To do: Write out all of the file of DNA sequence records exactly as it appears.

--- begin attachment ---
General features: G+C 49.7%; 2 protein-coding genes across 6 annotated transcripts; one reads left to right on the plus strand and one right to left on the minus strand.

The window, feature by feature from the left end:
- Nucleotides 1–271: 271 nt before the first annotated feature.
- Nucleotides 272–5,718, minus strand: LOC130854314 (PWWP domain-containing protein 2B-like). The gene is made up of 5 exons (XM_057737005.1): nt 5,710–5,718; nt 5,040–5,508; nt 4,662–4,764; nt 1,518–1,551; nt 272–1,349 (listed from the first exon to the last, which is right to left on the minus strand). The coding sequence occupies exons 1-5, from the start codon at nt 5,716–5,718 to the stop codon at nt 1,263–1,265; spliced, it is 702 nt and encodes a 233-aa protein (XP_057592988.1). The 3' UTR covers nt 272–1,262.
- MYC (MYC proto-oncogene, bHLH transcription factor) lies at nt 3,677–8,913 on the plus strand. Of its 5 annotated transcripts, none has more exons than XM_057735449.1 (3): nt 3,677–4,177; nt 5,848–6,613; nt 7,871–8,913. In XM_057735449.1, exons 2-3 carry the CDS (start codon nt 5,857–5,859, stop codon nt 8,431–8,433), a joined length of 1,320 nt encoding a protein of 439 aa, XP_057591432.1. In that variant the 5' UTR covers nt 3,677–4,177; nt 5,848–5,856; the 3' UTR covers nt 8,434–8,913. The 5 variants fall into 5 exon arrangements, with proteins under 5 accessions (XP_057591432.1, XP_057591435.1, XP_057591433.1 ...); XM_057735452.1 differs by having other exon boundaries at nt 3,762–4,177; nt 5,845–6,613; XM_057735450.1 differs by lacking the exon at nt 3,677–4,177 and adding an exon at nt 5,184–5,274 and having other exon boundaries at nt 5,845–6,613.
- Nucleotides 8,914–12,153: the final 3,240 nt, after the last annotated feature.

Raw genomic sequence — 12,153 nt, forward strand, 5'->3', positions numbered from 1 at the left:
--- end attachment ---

General features: G+C 49.7%; 2 protein-coding genes across 6 annotated transcripts; one reads left to right on the plus strand and one right to left on the minus strand.

The window, feature by feature from the left end:
- Nucleotides 1–271: 271 nt before the first annotated feature.
- Nucleotides 272–5,718, minus strand: LOC130854314 (PWWP domain-containing protein 2B-like). The gene is made up of 5 exons (XM_057737005.1): nt 5,710–5,718; nt 5,040–5,508; nt 4,662–4,764; nt 1,518–1,551; nt 272–1,349 (listed from the first exon to the last, which is right to left on the minus strand). The coding sequence occupies exons 1-5, from the start codon at nt 5,716–5,718 to the stop codon at nt 1,263–1,265; spliced, it is 702 nt and encodes a 233-aa protein (XP_057592988.1). The 3' UTR covers nt 272–1,262.
- MYC (MYC proto-oncogene, bHLH transcription factor) lies at nt 3,677–8,913 on the plus strand. Of its 5 annotated transcripts, none has more exons than XM_057735449.1 (3): nt 3,677–4,177; nt 5,848–6,613; nt 7,871–8,913. In XM_057735449.1, exons 2-3 carry the CDS (start codon nt 5,857–5,859, stop codon nt 8,431–8,433), a joined length of 1,320 nt encoding a protein of 439 aa, XP_057591432.1. In that variant the 5' UTR covers nt 3,677–4,177; nt 5,848–5,856; the 3' UTR covers nt 8,434–8,913. The 5 variants fall into 5 exon arrangements, with proteins under 5 accessions (XP_057591432.1, XP_057591435.1, XP_057591433.1 ...); XM_057735452.1 differs by having other exon boundaries at nt 3,762–4,177; nt 5,845–6,613; XM_057735450.1 differs by lacking the exon at nt 3,677–4,177 and adding an exon at nt 5,184–5,274 and having other exon boundaries at nt 5,845–6,613.
- Nucleotides 8,914–12,153: the final 3,240 nt, after the last annotated feature.

Raw genomic sequence — 12,153 nt, forward strand, 5'->3', positions numbered from 1 at the left: